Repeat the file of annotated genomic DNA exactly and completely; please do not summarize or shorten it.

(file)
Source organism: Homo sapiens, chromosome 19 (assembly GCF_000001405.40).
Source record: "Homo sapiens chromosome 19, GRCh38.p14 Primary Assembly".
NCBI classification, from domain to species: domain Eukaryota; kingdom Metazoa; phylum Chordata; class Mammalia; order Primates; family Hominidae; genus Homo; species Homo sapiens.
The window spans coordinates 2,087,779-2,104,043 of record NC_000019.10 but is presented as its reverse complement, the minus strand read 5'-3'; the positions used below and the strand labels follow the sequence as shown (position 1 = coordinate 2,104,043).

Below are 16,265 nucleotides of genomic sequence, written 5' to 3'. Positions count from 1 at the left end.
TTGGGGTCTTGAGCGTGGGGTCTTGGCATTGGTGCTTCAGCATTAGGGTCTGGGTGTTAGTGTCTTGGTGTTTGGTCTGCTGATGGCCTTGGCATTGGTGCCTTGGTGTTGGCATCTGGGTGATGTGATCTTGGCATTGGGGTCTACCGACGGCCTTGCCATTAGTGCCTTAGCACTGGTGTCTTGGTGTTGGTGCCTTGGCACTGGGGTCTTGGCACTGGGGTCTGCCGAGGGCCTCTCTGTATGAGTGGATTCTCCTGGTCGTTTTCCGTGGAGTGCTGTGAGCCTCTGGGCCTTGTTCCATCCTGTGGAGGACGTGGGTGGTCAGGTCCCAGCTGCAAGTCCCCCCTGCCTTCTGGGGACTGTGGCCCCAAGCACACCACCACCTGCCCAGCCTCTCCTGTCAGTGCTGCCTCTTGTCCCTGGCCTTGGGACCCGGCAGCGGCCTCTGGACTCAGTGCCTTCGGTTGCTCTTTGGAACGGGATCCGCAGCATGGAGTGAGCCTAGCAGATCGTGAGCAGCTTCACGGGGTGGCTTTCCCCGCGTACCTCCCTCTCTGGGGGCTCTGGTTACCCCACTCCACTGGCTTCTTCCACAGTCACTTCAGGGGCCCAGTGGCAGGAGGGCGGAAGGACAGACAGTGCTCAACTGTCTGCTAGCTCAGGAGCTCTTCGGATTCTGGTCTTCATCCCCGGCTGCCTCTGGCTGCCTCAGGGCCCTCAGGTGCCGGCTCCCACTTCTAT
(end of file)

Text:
Source organism: Homo sapiens, chromosome 19 (assembly GCF_000001405.40).
Source record: "Homo sapiens chromosome 19, GRCh38.p14 Primary Assembly".
NCBI classification, from domain to species: domain Eukaryota; kingdom Metazoa; phylum Chordata; class Mammalia; order Primates; family Hominidae; genus Homo; species Homo sapiens.
The window spans coordinates 2,087,779-2,104,043 of record NC_000019.10 but is presented as its reverse complement, the minus strand read 5'-3'; the positions used below and the strand labels follow the sequence as shown (position 1 = coordinate 2,104,043).

Below are 16,265 nucleotides of genomic sequence, written 5' to 3'. Positions count from 1 at the left end.
TTGGGGTCTTGAGCGTGGGGTCTTGGCATTGGTGCTTCAGCATTAGGGTCTGGGTGTTAGTGTCTTGGTGTTTGGTCTGCTGATGGCCTTGGCATTGGTGCCTTGGTGTTGGCATCTGGGTGATGTGATCTTGGCATTGGGGTCTACCGACGGCCTTGCCATTAGTGCCTTAGCACTGGTGTCTTGGTGTTGGTGCCTTGGCACTGGGGTCTTGGCACTGGGGTCTGCCGAGGGCCTCTCTGTATGAGTGGATTCTCCTGGTCGTTTTCCGTGGAGTGCTGTGAGCCTCTGGGCCTTGTTCCATCCTGTGGAGGACGTGGGTGGTCAGGTCCCAGCTGCAAGTCCCCCCTGCCTTCTGGGGACTGTGGCCCCAAGCACACCACCACCTGCCCAGCCTCTCCTGTCAGTGCTGCCTCTTGTCCCTGGCCTTGGGACCCGGCAGCGGCCTCTGGACTCAGTGCCTTCGGTTGCTCTTTGGAACGGGATCCGCAGCATGGAGTGAGCCTAGCAGATCGTGAGCAGCTTCACGGGGTGGCTTTCCCCGCGTACCTCCCTCTCTGGGGGCTCTGGTTACCCCACTCCACTGGCTTCTTCCACAGTCACTTCAGGGGCCCAGTGGCAGGAGGGCGGAAGGACAGACAGTGCTCAACTGTCTGCTAGCTCAGGAGCTCTTCGGATTCTGGTCTTCATCCCCGGCTGCCTCTGGCTGCCTCAGGGCCCTCAGGTGCCGGCTCCCACTTCTAT